Remove her car physically. Then tell her a "therapeutic fib" that it is in the shop for serious and expensive repairs. Remove her keys as well or any other reminders of the car. Put the care where she won't see it, nor will any of her family or neighbors or friends spot it to tell her where it is. Then contact her state's DMV online and make your case why she should be called in for a retest. Then make sure no one helps her make an appointment. You can report her anonymously.

Then you will need to replace the need for her to drive. Have groceries delivered to her door. Covid does make things trickier. When things go back to "normal" I recommend you do not rely on this single friend to be her taxi except on rare occasion or you will burn out his good will. You will need to ask a variety of people and make sure to thank them with gifts. I gave my LOs drivers gift cards to restaurants and asked them to take my LO out to lunch/dinner after the errand. So they both enjoyed a meal out and each other's company.

You seem convinced that your mom has dementia, or at the very least, memory loss. Has she ever been checked for a UTI? It can mimic dementia behavior but have no other symptoms. It is a very common infection in elderly women but is easily treated with antibiotics. Her memory and behavior would improve.

Are you her durable PoA? If so, what is the plan to protect her once it is discovered that she cannot perform most of her ADLs? The car is the first step but maybe now is the time to transition her into a good AL or MC close to you? She won't like any of the changes but what are the options? She will only get worse. FYI my MIL is 85 and in LTC. She had covid in May and survived. There is another round in her facility but now they are so much smarter on how to deal with it -- they've had no deaths. If your mom is basically healthy and immune compromised, have respiratory issues like COPD or asthma, high blood pressure or obesity, then you have much less to worry about if she does get covid. Hopefully she will be able to get a vaccine soon. Maybe that is the therapeutic fib she is told to get her in to any doctor and then pass the staff a note requesting a cognitive exam. They will be happy to accommodate this.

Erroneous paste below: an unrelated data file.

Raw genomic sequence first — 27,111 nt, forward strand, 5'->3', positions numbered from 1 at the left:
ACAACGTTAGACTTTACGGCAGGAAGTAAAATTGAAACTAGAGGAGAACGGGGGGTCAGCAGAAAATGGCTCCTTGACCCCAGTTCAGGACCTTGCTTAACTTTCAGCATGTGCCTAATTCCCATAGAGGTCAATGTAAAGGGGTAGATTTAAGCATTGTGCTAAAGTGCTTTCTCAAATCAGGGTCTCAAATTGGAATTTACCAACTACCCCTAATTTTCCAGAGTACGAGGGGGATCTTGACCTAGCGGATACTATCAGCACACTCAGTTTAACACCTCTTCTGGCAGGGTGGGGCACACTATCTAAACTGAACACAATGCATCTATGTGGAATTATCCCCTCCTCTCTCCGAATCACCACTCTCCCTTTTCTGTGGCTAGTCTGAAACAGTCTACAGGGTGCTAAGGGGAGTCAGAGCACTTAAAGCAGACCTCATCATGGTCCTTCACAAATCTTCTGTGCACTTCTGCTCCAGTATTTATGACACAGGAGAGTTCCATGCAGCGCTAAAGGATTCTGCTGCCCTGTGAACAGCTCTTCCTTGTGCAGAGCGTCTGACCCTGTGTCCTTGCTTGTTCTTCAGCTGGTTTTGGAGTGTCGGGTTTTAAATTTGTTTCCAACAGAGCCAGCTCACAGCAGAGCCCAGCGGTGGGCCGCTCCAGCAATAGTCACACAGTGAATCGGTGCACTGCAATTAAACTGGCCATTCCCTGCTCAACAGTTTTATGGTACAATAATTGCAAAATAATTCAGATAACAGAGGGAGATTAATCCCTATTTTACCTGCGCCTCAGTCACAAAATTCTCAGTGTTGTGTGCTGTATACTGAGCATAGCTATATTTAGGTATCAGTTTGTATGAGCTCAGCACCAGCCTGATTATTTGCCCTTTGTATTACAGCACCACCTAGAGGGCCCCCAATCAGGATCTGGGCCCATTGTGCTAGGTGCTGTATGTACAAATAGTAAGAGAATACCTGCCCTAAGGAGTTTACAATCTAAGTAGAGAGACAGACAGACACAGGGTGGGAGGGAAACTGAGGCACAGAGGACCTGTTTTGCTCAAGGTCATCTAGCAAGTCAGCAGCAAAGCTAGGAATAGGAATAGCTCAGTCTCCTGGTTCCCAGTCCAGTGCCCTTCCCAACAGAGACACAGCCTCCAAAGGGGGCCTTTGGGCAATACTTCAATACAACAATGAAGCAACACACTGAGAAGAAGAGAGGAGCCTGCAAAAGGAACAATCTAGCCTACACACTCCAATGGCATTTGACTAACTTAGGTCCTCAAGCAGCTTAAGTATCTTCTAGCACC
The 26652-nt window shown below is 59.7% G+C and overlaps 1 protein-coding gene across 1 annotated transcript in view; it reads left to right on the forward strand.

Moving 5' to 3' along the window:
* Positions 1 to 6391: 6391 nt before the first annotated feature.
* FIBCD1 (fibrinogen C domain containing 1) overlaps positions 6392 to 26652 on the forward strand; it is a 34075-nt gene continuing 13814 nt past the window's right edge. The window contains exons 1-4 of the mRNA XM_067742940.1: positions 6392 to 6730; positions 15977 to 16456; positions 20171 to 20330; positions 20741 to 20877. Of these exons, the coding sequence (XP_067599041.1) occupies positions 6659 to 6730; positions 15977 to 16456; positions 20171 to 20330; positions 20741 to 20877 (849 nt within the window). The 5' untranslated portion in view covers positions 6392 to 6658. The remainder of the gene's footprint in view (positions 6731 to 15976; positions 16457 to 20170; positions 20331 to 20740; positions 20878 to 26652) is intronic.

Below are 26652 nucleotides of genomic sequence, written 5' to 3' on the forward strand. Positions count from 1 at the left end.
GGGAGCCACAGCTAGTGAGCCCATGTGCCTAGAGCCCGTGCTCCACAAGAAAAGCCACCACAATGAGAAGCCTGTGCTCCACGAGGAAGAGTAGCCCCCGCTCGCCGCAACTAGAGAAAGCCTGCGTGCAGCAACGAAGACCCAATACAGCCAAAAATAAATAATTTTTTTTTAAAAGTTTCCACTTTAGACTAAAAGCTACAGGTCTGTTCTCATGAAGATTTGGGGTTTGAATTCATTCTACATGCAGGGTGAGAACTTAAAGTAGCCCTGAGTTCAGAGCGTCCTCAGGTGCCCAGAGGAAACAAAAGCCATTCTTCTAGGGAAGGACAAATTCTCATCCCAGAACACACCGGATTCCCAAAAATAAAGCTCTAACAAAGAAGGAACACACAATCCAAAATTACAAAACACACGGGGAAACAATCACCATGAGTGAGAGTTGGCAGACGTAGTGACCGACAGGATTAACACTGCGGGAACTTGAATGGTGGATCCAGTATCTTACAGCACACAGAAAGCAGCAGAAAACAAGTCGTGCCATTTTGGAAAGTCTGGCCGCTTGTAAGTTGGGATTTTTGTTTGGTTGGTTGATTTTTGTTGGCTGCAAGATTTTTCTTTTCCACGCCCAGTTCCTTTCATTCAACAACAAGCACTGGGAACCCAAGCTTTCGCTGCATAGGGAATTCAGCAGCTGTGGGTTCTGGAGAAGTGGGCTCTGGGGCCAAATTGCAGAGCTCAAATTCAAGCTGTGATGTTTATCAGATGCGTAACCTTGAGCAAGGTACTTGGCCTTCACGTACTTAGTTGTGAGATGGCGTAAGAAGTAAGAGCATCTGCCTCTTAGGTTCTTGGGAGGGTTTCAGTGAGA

At some point if you are the only person to manage her future care, there is no real reason to wait. You will need to take time off of a longer visit as you sort through what needs to happen and when. Putting it off may lead to a health crisis for her and then decisions will need to be made in crisis mode, rather than when things are calm and you have more options. The train wreck IS coming, and you see it coming. The question is: do you want to work on avoiding it now or allowing it to plow through her life and yours (or whomever will be managing her well being)? This is how it went in my family and I chose to head off the wreck and so glad I did. I wish you much wisdom as you move forward.